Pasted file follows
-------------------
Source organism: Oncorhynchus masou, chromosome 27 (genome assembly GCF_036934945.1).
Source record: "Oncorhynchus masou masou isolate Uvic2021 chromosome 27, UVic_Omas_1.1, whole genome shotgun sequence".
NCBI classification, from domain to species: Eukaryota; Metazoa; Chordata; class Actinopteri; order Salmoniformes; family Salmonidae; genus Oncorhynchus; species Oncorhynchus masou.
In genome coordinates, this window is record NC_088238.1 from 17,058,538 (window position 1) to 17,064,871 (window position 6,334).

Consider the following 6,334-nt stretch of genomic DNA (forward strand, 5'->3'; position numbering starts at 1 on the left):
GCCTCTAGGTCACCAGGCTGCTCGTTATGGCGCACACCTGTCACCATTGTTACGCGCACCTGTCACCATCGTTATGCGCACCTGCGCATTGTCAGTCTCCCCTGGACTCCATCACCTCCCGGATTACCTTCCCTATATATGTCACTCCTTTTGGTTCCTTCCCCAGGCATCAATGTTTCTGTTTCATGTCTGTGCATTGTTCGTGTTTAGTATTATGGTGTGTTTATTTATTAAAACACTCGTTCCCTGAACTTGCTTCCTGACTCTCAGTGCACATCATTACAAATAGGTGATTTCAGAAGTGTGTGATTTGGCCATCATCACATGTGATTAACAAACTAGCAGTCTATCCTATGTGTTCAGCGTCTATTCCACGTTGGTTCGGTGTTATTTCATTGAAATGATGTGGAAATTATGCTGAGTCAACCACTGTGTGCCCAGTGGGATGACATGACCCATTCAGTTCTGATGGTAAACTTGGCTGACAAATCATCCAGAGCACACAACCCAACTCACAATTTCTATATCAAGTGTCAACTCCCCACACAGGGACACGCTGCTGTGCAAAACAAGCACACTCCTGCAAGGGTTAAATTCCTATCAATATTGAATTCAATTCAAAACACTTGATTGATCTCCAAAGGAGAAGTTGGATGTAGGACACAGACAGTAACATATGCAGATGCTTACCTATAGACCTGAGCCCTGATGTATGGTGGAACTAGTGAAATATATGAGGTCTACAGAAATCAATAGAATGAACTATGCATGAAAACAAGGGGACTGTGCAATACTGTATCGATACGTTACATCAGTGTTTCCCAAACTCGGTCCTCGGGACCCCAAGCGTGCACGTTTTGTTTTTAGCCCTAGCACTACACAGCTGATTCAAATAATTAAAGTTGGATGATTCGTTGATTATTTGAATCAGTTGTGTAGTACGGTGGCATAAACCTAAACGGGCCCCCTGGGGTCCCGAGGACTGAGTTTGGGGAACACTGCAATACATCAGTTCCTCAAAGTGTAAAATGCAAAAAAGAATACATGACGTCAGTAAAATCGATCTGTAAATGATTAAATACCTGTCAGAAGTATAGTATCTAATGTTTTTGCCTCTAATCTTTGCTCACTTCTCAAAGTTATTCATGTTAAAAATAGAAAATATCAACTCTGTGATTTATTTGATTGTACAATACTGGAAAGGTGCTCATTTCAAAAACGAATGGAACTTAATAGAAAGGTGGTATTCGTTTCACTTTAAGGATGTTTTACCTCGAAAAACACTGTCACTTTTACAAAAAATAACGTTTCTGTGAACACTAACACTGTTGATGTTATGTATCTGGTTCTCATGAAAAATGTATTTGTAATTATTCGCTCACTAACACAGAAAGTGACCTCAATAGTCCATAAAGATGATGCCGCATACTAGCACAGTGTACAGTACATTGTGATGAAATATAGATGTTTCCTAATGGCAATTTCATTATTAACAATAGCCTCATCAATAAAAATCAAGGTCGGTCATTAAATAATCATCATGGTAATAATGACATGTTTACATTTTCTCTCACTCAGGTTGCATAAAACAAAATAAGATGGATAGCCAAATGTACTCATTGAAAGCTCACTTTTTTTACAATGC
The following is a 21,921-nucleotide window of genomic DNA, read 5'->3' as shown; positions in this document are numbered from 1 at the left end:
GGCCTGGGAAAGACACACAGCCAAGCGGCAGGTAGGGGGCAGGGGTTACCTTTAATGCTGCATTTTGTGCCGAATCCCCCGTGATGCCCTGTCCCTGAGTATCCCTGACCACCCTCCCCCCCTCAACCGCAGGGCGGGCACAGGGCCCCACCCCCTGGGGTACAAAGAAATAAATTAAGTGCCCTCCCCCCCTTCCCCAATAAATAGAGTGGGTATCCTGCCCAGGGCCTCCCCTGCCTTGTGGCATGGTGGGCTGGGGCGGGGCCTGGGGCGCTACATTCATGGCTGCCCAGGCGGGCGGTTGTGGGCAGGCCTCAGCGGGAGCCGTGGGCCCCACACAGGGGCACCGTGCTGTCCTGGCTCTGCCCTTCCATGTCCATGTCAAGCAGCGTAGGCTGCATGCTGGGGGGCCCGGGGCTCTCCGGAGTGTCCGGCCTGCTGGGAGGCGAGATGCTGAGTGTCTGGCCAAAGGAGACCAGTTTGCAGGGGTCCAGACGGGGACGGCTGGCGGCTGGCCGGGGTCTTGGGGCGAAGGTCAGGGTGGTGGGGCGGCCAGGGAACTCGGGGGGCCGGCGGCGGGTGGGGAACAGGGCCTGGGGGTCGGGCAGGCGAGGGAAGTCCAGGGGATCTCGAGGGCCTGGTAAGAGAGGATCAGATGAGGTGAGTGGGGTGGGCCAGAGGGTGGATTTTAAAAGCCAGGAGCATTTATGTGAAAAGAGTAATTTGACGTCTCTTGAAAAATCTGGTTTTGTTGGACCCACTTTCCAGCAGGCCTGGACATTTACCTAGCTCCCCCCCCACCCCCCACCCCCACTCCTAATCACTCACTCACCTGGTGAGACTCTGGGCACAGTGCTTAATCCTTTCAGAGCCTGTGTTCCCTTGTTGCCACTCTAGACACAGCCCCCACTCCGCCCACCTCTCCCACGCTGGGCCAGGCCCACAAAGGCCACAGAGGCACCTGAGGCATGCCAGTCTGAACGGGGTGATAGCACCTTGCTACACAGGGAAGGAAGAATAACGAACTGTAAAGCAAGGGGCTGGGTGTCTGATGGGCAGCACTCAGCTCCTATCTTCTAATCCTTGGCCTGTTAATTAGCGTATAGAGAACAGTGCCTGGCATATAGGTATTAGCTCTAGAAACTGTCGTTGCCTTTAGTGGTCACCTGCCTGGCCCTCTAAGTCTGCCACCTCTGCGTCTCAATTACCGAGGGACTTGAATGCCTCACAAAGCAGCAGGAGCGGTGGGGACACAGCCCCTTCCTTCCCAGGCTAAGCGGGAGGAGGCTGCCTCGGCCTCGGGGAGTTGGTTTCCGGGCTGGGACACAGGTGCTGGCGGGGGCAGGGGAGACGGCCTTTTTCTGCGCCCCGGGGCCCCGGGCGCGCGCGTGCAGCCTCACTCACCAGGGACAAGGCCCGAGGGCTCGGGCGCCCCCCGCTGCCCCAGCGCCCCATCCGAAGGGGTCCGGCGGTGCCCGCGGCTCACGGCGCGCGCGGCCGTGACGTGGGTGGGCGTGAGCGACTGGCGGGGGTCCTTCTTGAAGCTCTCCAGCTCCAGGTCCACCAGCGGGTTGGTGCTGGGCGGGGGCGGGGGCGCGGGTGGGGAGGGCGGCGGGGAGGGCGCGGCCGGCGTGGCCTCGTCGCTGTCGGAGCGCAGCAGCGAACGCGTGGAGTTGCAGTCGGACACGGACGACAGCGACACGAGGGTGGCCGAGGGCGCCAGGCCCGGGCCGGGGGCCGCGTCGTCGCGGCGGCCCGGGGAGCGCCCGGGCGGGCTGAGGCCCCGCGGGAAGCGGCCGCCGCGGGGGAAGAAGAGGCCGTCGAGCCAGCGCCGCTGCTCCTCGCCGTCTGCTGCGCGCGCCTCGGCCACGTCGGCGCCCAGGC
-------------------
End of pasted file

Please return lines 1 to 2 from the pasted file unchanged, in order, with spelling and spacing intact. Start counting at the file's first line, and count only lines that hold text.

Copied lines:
Source organism: Oncorhynchus masou, chromosome 27 (genome assembly GCF_036934945.1).
Source record: "Oncorhynchus masou masou isolate Uvic2021 chromosome 27, UVic_Omas_1.1, whole genome shotgun sequence".